Month: May 2019

Strangles In PEI

A horse farm in Prince Edward Island (Canada) has been quarantined by the owners in response to a strangles outbreak. Two horses at Giddy Up Acres in Owell Cove have been diagnosed, but likely many other horses on the farm have also been exposed.

In addition to quarantining the facility, the owners are taking the temperatures of all 18 horses on the farm twice a day. This is a simple and effective infection control measures as it allows for early identification of infected horses. Since horses that are infected spike a fever a day or two before they become infectious, this type of monitoring, along with proper and prompt isolation of any horse that does develop a fever, can greatly reduce the risk of any further transmission.

The owners are also using other enhanced infection control practices (e.g. using designated clothing in different parts of the barn, disinfecting) and testing all horses in the barn. Specific details about testing weren’t provided, but given their close attention to doing things right, I suspect they are going to aim to get 3 negative nasopharyngeal swabs or nasopharyngeal washes on each horse, which is the standard recommendation to call a horse strangles-free.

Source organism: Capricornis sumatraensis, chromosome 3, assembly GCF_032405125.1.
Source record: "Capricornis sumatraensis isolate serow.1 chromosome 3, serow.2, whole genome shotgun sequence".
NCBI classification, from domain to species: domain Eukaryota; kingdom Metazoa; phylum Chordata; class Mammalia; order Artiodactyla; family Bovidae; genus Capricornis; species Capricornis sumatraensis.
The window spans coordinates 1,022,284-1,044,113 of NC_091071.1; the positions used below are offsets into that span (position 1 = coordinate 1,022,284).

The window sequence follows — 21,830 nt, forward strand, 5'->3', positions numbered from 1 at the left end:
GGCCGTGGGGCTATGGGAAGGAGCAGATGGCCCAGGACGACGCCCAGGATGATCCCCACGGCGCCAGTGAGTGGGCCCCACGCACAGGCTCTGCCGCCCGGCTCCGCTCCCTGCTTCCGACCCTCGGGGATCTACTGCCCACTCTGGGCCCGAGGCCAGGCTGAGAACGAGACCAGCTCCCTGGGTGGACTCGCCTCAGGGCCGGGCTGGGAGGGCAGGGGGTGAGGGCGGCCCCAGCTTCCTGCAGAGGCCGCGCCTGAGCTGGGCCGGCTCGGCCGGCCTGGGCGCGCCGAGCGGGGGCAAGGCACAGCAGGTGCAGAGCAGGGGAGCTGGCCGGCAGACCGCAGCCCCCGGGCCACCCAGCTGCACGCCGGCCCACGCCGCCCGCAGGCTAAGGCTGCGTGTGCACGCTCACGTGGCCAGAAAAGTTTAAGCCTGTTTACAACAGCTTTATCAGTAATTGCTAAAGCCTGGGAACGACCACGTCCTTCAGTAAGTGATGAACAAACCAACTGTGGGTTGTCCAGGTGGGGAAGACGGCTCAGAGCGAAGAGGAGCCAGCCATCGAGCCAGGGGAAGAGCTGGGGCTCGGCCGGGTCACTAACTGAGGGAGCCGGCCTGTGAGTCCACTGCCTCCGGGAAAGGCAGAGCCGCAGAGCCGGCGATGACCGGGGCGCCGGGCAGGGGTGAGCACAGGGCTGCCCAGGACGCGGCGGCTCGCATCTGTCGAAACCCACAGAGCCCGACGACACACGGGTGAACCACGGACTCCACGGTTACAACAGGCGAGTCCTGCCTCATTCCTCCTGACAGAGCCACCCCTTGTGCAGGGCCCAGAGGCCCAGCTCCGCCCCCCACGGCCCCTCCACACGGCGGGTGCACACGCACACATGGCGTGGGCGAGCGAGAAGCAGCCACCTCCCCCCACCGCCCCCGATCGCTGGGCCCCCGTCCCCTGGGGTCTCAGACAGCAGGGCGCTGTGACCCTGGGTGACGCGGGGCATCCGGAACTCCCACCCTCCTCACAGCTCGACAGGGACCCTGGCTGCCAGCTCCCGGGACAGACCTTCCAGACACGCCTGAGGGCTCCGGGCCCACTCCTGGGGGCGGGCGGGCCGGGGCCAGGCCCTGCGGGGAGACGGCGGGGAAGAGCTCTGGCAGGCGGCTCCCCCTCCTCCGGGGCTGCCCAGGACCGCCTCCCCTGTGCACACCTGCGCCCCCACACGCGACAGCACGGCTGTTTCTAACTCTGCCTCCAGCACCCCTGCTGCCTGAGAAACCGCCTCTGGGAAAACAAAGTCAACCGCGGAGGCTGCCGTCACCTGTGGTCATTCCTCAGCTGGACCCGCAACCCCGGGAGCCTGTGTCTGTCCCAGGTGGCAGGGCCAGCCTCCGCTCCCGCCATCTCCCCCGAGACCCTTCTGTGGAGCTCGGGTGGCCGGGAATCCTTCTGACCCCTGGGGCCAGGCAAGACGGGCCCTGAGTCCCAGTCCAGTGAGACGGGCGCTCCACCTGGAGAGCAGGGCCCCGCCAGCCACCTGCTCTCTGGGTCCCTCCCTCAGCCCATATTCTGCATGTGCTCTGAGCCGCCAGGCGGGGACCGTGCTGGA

The source of this strangles outbreak isn’t know. Strangles is a highly contagious bacterial disease of horses caused by Streptococcus equi. It is an endemic disease in horses and circulates relatively commonly in the horse population. It could have been brought in by a new horse, or picked up from contact with a carrier somewhere off the farm (e.g. at a show) or even on the clothing, hands or equipment of someone like a visitor, farrier or veterinarian who had recent contact with an infected horse. It seems to be fairly uncommon in PEI but it’s certainly there.

The self-imposed quarantine and voluntary use of good infection control practices is great to see. It’s a major hassle for all involved, but it’s an appropriate response, and in stark contrast to some places that try to ignore or hide outbreaks. Addressing an outbreak head-on takes time and money, and often results in negative publicity, yet ultimately it’s what needs to be done to contain an outbreak. The owners of this farm should be given top credit for their approach.